Ducati: Enea Bastianini might have saved their bacon, but this was NOT the plan at all. The factory team wasn’t competitive at all this weekend. Bagania fell down the order and crashed, taking their highest other runner in Jorge Martin with him. Jack Miller had a technical DNF. Zarco had to claw his way back to 8th, and the Pramac’s are the only team on the complete 2022 package. Weird across the board and this was definitely NOT Plan A for them. They’ll take it, but Qatar I think gave them more questions than answers.

Honda: Your star man was missing his 6th gear. Marc Marquez limped home in a reasonable 5th but we all know that’s below expectations given who he is. I didn’t believe him when he said he wasn’t a contender for the win, but he may have been sincere the whole time. Pol Espargaro led the majority of the running but it seemed their last minute switch to soft rubber might have cost them two bikes on the podium. Not massive cause for concern, but still odd. 

Suzuki: Had the field shook after sailing through Free Practise… Then not really having the extra legs in the race to challenge for the big points. And what the hell was Mir doing letting himself tow Marquez round in Quali? Amateur hour.  

Aprilia: Last year wasn’t a fluke. Aleix is good enough to at least challenge for podiums. Maverick Vinales on the other hand…

Yamaha: When Fabio’s admitting to Jack Miller after qualifying “Nothing ‘went wrong’” after qualifying 11th, and then getting beaten into 9th over the line by Zarco, it seems like Yamaha’s problems are genuine. So when’s the reigning Champ getting phone calls from Ducati?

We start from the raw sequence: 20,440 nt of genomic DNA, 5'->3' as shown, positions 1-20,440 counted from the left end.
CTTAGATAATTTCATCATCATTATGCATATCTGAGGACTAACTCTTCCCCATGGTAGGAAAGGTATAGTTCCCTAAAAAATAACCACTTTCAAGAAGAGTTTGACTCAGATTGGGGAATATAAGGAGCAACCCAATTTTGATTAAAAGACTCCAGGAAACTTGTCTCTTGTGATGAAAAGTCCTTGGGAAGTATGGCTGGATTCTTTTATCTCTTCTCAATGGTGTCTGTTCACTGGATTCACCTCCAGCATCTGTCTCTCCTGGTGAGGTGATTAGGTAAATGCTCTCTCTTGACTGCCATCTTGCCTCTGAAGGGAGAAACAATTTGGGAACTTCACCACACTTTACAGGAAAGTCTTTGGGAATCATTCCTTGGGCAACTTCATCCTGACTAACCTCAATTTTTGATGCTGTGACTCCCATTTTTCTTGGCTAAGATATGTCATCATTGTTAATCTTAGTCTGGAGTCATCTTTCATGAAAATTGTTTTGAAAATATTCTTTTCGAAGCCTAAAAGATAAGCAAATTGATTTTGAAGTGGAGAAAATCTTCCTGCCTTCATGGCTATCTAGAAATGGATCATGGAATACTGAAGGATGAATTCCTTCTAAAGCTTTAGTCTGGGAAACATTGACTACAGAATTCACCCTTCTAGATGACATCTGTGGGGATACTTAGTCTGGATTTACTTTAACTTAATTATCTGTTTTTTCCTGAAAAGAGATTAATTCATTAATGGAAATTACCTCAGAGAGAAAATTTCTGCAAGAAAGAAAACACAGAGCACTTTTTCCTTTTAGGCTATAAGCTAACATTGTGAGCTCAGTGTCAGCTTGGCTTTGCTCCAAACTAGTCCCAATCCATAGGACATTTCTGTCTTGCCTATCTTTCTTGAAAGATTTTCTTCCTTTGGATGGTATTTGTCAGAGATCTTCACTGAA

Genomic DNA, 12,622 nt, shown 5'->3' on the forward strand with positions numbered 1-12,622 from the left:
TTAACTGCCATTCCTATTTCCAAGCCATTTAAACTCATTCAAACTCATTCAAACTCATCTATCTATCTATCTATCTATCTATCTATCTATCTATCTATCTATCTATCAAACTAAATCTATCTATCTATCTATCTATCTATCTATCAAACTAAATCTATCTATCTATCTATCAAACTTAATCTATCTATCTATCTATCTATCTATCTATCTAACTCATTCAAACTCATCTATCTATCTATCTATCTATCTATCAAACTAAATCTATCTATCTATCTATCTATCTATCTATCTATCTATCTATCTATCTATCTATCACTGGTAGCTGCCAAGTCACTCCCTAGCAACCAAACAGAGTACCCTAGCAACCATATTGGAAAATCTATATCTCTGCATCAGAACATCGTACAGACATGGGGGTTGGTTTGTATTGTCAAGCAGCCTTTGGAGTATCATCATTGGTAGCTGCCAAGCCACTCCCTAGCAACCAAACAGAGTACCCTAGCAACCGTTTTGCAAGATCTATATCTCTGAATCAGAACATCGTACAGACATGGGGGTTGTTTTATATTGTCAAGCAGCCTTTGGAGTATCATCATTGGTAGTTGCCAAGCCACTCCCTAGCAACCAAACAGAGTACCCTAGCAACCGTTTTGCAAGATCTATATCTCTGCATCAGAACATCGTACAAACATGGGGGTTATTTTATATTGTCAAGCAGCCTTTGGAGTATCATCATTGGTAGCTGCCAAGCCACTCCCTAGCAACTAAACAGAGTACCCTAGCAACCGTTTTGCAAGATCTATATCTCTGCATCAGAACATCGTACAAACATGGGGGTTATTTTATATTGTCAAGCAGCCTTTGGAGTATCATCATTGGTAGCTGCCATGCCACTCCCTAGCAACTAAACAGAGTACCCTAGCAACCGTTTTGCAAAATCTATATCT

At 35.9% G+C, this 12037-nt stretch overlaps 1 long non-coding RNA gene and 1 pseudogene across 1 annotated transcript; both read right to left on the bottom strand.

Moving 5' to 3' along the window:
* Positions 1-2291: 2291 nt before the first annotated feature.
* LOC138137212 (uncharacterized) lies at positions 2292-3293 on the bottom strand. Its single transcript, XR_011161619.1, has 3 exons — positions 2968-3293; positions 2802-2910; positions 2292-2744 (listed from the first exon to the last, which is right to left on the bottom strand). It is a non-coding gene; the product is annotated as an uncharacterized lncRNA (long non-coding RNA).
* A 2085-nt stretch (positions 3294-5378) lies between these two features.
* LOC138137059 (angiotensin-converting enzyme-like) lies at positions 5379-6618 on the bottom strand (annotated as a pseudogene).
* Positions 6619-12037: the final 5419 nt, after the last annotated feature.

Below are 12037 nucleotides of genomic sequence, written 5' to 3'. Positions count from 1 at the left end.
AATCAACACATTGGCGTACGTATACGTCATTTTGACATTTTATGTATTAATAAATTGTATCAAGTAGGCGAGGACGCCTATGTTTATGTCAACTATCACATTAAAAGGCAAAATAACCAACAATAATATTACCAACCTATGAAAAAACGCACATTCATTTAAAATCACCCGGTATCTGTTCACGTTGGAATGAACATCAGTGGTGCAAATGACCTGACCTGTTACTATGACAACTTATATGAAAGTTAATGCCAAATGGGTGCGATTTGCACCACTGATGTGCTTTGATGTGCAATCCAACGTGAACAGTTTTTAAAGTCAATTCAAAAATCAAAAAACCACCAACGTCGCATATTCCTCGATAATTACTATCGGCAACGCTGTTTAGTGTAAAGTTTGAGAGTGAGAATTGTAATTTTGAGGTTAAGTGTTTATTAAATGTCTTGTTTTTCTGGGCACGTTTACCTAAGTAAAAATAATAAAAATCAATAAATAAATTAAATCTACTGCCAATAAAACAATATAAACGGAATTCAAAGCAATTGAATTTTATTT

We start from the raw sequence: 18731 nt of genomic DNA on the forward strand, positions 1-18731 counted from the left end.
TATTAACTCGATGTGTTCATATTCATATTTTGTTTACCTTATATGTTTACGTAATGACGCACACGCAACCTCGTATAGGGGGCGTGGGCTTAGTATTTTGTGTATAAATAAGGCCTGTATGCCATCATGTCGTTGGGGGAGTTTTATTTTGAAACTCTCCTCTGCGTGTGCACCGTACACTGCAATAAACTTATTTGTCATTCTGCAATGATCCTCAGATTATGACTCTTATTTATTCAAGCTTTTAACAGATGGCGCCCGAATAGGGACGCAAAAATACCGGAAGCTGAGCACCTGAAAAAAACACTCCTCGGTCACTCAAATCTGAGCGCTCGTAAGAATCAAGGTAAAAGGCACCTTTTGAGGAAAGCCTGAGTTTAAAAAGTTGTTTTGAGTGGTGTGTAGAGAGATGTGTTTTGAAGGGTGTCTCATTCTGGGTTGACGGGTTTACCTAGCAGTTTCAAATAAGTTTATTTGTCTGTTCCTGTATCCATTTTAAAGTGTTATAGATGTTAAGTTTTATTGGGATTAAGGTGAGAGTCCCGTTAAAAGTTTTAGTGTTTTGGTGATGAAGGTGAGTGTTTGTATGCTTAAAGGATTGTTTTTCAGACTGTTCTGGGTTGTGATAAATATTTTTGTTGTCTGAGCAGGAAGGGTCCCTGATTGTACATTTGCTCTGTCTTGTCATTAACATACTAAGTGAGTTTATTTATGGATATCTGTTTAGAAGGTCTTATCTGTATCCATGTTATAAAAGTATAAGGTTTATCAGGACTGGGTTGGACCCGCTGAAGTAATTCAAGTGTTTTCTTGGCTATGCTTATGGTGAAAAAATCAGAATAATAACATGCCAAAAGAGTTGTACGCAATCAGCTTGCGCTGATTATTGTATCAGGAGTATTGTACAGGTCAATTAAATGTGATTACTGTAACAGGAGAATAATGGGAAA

KTM: SECOND? HELL YEAH! Beers in for Lord Binder!

Like I said, I’m no closer to really figuring any of the following out. On any level, this doesn’t make much sense. Qatar always has a knack of throwing up weird results as it’s unlike pretty much every other round on the calendar. But none of that really matters here. This was Enea Bastianini’s day, for the Gresini Racing Team, and I’m sure Fausto is looking down smiling at what his team’s just done. First race as a true independent again and you win. Wonderful scenes.


Speaking of unpredictable, who had Celestino Vietti dominating Moto2, winning by over six seconds? From the pole spot? Okay, sure.

He was brilliant, and a nice reminder at just how much depth the VR46 academy has. Last year Vietti was probably 6th or 7th in that pecking order and he’s now won GP’s in two different classes. The legacy the man’s leaving behind is as powerful as his individual legacy. Great to see Aron Canet live up to some of his pre-season hype in a comfortable second.

Image
Ogura didn’t crash here. Don’t ask me how.